And notice your breath again. Perhaps your breath might be slower now. Longer breaths. Inhale. Exhale.

When you’re ready, I want you to think of a relationship that felt nurturing, empowering, confidence-boosting, loving, accepting, supportive, guiding, or any other positively oriented relationship. 

Notice what it’s like to think of that person, perhaps a moment you had with them… notice what it’s like in your body when you think of them or that experience with them. Try to picture the scene with as much detail as possible. 

Now, think of a second relationship that also has a positive quality, perhaps a similar quality, or perhaps a different positive quality. Notice what it’s like in your body when you think of this relationship. What physical sensations do you notice? What emotions do you feel?

When you’re ready, you can try to think of one more relationship with a similar or different positive quality. And again, notice what it’s like when you think of this person.

Now, move back and forth between these different relationships in your mind, spending a brief moment on each and then switching to the next one. Do this for a minute or two, continually rotating around the different relationships, noticing your internal experience while conjuring up images of memories around these individuals.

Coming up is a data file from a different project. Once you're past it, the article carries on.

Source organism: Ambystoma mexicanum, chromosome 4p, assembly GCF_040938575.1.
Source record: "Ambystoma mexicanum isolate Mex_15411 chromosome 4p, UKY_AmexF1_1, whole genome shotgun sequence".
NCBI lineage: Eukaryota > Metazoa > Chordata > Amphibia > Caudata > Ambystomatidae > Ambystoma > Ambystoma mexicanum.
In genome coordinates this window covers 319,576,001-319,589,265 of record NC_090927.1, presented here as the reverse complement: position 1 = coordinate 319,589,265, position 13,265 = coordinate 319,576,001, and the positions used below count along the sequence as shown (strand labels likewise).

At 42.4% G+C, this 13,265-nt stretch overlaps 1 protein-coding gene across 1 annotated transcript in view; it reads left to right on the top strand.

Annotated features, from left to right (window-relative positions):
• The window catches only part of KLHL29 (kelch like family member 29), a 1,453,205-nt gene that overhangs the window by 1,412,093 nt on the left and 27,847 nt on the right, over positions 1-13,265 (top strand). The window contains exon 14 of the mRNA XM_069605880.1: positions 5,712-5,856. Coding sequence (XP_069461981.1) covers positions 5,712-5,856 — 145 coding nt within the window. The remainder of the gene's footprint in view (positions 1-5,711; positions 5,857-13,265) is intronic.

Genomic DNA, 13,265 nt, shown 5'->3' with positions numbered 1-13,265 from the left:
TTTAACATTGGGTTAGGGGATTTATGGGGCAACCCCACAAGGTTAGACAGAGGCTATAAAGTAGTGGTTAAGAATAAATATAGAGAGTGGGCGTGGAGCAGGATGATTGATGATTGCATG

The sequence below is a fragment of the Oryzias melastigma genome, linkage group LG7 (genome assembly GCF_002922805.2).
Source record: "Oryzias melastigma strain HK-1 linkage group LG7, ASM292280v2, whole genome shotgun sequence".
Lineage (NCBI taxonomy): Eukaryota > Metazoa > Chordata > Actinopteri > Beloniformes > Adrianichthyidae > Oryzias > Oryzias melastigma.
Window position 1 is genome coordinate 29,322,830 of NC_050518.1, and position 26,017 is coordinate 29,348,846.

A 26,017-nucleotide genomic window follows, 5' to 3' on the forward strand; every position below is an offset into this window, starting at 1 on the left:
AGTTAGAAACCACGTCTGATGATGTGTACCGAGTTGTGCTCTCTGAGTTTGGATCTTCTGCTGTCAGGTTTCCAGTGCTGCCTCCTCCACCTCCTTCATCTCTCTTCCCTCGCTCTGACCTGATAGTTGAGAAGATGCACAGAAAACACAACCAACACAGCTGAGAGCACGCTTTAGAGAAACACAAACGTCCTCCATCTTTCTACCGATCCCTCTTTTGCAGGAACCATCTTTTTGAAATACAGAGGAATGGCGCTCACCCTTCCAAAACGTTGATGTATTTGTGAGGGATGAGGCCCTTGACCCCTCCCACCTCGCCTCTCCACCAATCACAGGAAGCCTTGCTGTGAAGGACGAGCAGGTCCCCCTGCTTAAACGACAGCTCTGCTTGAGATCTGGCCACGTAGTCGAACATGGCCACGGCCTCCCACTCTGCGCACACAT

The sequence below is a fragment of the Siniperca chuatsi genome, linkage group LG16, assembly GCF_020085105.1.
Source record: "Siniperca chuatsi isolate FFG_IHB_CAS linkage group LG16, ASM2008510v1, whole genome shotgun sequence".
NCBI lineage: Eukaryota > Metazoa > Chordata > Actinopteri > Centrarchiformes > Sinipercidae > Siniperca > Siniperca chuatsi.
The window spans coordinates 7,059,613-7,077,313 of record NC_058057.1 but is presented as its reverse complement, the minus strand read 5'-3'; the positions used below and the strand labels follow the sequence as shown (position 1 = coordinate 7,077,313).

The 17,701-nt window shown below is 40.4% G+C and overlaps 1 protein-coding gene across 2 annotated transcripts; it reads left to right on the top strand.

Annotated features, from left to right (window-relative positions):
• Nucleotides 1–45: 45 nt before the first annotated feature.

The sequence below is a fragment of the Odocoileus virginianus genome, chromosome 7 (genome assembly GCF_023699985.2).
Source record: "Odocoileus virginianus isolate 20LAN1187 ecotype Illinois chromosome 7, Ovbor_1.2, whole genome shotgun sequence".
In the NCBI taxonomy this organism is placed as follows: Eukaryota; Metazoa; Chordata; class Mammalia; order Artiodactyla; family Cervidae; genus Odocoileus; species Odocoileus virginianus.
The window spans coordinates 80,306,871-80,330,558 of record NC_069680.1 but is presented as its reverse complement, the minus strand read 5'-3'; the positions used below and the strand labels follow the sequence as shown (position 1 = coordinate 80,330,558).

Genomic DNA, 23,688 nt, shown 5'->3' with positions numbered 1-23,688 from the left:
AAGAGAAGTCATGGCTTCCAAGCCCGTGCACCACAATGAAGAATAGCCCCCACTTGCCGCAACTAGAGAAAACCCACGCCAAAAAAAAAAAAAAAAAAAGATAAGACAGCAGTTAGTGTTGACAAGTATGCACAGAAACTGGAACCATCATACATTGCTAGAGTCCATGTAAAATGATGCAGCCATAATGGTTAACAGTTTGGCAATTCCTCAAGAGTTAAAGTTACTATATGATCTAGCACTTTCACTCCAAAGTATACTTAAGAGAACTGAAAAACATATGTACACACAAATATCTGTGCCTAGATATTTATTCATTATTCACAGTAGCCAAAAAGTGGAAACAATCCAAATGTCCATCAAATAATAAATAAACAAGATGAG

You can either take a deep breath and stop here, or consider one more experiment. Imagine a Being who has all the positive qualities you just experienced in these different relationships. You can imagine this being as a Light, as the Hebrew letters yud, hey, vuv, hey, or simply as an ambiguous presence. However you choose to try this out, notice what it’s like inside when you imagine a Being who relates to you with all the nurturing, loving, accepting, supporting, guiding, and strengthening qualities that you experienced in the relationships you just meditated on.

Sit with this for a moment. Take as long as you’d like. Notice your body, your breath, and your emotions.

Whenever you feel ready, take a few deep breaths, wiggle your toes, tap your fingers, and slowly open your eyes.

Rabbi Yakov Danishefsky LCSW CSAT is the founder of Mind Body Therapy, a group practice in Chicago, specializing in treating trauma, marital issues, sexual addiction, and other life challenges. Yakov is a popular speaker on topics related to Judaism, psychology, and philosophy. His book, Attached: Connecting to Our Creator, A Jewish Psychological Approach is currently in its third printing. Yakov’s podcast, The Attached Life, can be found on most podcasting platforms.



As someone who worked as both clinician and rabbi, I’ve learned to ask three central questions to find an answer.


Changing how God appeared in my life began with changing how God appeared in my mind. I needed to let go of the scary God and choose a different one.


Six years ago, I danced with Rav Dov as a lost college sophomore. His life and lessons continue to change me.